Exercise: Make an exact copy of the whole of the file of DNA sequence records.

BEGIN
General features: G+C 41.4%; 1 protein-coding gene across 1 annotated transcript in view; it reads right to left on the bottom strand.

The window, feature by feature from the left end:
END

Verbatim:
General features: G+C 41.4%; 1 protein-coding gene across 1 annotated transcript in view; it reads right to left on the bottom strand.

The window, feature by feature from the left end: